Your users are boring. They have no substance, no identity. Not on your site, at least. All they have are usernames. Or maybe a favicon-sized avatar, or a little profile picture. But guess what? If you have a lot of users (and you want to, right?), thatâ€™s not enough for most people to tell most people apart.
Iâ€™ve been thinking about online identity since discovering an excellent new (really new, not just new to me) blog on the subject, Own Your Identity by Josh Porter, of Bokardo, and some others who seem to be equally excellent writers/thinkers. While theyâ€™re talking about the whys and hows of getting your identities on other sites under your own control, Iâ€™d like to talk about why itâ€™s so important for sites to provide identity to their users, and how to do it.
Who Needs It
- Have user accounts.
- Have users who are visible to the public.
- Have users who are visible to each other.
- Have users who contribute content.
“But my users want to be anonymous!”
Identity != exposure. Identity is about uniqueness, about what sets one user apart from the other; itâ€™s a set of characteristics that represents the person on your site, not necessarily hard facts about the person in front of the screen. A pseudonym is as much of an identity (within the bounds of your site) as a fingerprint. Unfortunately for your users, theyâ€™re also about as distinguishable from one another to the average eye.
Why You Need It
Giving your users the ability to distinguish one from another is the single best thing for the health of your community that will happen this year. Why? Better identity = better recognition, which equals:
- Connections! Connections are great, because users who connect to other users on your site keep coming back!
- Accountability! Every community gets spammers and trolls and troublemakers (read my post on how to stop bad behavior in online communities); identity helps, well.. identifying them. More importantly, it stops bad behavior before it starts.
- Credit! You also have great users in your community. You donâ€™t have time to recognize them all one by one, and what makes them great to you wonâ€™t make them great to others. Let your users give credit where itâ€™s due, and your best users will love your site for the reinforcement it provides.
How to Do It
First, how not to do it. Minimalism shouldnâ€™t mean indistinguishable, and most sites arenâ€™t much better than Reddit at this. Problems:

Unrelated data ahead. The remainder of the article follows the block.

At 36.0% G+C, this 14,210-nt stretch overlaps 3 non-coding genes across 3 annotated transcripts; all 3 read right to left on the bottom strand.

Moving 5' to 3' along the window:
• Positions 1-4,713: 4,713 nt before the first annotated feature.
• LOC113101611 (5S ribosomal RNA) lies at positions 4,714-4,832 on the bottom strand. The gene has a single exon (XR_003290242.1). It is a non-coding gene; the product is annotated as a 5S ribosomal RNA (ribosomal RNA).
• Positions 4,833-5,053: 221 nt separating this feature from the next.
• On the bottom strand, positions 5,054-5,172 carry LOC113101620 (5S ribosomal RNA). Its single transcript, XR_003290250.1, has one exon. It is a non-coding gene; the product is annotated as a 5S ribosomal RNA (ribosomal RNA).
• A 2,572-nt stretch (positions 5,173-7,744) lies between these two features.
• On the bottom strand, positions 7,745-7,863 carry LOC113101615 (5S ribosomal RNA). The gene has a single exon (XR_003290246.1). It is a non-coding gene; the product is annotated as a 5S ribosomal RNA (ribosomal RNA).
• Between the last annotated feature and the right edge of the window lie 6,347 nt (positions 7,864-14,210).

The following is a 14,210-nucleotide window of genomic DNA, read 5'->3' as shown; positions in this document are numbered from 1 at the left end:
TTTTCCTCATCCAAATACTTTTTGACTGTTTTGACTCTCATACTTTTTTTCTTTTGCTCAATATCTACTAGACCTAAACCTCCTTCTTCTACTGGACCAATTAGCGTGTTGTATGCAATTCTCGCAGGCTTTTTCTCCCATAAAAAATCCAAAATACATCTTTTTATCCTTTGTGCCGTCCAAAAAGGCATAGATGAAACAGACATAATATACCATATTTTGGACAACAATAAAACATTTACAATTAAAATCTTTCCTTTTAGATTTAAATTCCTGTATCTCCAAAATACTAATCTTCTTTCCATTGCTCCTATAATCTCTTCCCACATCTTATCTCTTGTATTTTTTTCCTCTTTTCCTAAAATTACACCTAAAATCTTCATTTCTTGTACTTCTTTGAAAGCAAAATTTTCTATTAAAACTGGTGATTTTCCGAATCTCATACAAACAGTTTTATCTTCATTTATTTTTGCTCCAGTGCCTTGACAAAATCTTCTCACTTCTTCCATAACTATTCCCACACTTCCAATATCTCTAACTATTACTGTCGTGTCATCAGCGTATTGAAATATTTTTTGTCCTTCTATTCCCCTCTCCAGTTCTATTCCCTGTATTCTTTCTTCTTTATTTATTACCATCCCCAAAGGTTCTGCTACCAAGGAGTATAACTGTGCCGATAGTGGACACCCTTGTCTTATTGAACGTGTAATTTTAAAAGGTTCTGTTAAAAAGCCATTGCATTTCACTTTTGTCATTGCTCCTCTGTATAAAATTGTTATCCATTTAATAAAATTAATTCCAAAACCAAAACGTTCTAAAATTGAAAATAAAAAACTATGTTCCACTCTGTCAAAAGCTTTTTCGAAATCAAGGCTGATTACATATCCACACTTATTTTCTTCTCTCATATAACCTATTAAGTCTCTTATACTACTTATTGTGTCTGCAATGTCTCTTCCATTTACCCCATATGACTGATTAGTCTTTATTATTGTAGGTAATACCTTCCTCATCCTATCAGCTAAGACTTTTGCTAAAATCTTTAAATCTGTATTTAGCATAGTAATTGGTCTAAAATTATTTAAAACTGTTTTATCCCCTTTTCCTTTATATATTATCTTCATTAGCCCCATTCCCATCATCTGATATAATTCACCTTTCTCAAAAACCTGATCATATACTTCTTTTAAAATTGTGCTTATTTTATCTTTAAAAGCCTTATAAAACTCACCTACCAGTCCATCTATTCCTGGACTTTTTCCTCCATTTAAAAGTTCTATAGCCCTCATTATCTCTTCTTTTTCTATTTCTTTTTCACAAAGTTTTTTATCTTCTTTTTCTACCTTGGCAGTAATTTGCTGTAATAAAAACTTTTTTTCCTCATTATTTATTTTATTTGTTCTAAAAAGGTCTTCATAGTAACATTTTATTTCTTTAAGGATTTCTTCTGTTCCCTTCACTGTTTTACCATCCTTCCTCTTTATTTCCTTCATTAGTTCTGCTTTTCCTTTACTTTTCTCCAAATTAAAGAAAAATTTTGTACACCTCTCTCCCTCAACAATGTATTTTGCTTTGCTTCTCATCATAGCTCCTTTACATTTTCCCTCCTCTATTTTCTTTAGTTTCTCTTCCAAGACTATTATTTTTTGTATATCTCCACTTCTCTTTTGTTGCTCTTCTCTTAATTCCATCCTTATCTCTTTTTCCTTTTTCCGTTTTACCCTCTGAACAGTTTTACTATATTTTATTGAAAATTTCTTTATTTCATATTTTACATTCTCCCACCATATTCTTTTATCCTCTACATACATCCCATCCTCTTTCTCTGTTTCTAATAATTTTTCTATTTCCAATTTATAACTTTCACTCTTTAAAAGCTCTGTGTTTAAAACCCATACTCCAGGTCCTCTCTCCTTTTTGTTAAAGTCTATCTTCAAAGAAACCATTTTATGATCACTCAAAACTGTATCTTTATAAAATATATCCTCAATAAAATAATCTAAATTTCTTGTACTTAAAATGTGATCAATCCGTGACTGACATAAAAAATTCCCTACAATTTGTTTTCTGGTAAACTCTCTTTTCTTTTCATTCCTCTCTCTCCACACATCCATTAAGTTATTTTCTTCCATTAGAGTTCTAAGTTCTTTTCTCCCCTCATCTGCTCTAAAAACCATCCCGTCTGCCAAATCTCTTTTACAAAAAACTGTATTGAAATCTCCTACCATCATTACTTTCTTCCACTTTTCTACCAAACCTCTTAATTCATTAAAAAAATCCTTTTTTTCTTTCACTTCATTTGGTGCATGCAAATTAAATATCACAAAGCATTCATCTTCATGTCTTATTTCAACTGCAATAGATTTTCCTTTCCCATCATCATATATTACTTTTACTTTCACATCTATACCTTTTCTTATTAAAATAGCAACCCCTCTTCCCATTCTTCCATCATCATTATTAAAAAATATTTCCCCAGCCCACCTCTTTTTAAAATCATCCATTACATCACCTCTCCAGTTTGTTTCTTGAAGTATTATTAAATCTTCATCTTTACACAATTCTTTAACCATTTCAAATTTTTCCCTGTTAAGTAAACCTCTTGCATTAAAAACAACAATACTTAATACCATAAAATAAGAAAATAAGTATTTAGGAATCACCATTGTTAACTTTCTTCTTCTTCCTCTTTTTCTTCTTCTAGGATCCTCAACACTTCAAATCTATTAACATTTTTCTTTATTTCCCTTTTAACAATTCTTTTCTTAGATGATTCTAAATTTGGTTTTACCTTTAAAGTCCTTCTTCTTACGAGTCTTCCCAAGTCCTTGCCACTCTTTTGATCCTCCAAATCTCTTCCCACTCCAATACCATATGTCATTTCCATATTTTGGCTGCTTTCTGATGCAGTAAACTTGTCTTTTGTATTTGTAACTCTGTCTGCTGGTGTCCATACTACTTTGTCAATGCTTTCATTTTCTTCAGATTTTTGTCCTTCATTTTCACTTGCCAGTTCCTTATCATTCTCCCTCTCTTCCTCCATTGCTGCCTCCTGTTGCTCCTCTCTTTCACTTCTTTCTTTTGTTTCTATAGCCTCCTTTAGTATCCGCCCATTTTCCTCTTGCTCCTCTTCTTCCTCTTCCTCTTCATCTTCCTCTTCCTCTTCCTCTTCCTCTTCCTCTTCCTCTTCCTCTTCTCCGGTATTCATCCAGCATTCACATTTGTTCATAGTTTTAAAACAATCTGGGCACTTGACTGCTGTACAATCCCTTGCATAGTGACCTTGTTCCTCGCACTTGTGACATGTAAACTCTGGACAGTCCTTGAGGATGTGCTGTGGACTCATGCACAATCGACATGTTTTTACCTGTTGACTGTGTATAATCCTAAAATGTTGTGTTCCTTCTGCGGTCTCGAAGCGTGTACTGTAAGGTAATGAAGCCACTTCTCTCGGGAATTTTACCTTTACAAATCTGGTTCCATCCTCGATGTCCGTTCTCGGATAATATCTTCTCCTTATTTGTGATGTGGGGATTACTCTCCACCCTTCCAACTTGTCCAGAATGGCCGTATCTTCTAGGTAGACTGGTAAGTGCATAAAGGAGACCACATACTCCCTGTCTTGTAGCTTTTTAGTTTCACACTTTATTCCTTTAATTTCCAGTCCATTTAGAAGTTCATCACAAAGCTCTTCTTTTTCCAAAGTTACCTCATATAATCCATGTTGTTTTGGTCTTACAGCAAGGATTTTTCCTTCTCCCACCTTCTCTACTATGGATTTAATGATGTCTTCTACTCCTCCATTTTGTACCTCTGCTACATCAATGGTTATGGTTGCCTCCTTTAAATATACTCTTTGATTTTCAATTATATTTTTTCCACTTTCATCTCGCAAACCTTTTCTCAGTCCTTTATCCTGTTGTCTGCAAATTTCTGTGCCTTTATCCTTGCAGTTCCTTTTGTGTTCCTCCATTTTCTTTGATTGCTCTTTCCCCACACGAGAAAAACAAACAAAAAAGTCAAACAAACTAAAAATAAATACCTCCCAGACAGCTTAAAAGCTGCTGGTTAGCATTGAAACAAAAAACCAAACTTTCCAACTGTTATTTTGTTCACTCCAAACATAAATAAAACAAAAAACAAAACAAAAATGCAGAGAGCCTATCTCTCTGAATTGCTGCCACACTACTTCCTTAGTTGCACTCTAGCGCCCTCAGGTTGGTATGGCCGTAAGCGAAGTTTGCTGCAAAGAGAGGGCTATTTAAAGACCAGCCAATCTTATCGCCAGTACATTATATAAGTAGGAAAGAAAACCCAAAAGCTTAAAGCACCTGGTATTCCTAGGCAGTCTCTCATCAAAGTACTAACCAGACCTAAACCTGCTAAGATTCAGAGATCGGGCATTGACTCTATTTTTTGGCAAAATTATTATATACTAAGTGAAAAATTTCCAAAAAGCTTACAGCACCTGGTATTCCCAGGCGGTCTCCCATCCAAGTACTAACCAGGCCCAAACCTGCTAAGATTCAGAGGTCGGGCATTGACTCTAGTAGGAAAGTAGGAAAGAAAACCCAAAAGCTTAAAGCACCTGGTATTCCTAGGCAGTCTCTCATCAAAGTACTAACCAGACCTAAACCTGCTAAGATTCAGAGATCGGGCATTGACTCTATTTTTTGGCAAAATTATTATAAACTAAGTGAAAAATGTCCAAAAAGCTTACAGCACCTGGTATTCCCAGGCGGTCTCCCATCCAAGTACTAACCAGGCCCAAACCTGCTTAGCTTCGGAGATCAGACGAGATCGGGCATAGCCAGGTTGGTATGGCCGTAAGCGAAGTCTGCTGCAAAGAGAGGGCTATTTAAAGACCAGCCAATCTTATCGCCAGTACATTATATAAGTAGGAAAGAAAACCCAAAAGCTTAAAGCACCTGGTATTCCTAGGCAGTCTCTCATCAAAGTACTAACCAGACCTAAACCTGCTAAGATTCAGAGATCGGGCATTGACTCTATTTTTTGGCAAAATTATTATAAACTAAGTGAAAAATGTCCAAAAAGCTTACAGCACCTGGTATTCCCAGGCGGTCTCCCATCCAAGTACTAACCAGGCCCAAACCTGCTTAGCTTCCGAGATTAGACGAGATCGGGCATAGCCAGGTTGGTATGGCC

- Usernames all look alike.
- A tiny avatar is seen as three things: color, shape, and light or dark. 9 distinguishable colors x 3 shapes (round, square, asymmetrical) x 2 shades = enough variation for about 54 users.
- You canâ€™t count on clicks. Users will not click through to a profile page to make another user stand out in their mind.
- Make identity a priority. Content is king, but creators are the king-makers. Itâ€™s important for your users to be able to see whoâ€™s giving them King Arthur, and whoâ€™s giving them George Bush, Jr.
- Differentiate usernames. The easiest time Iâ€™ve ever had telling usernames apart was on a late-90â€™s forum that awarded users the ability to change text colors and add effects like â€œglowâ€ and â€œshadowâ€ to their names. Of course, the siteâ€™s design sucked, and I understand you donâ€™t want to sacrifice design for display. Instead, provide controlled options and limit repetition:
- A limited number of colors that complement your design, and are the appropriate shade to display against the background.
- A limited selection of fonts. Even more than color, this gives a username personality.
- Think outside alpha-numeric! A trail of numbers at the end of a username allows for much less visual variation than letting users insert characters that go between parts of a username, like dashes, underscores, and spaces.
- Make pictures large enough to stand out. 50Ã—50 is ideal. 30Ã—30 is the minimum. When appropriate, encourage avatars. Logo-like images have more variation than faces, even at 50Ã—50.
- Provide persistent expression with every contribution. Post signatures, user â€˜titlesâ€™, image overlay banners. Something that lets the user express themselves succinctly, and is attached to all content they contribute.
Iâ€™m sure there are plenty of clever UI gurus who can come up with other best practices, making use of CSS or even AJAX effects to enhance the display of identity. But until then, thereâ€™s no reason why services couldnâ€™t at least go from this: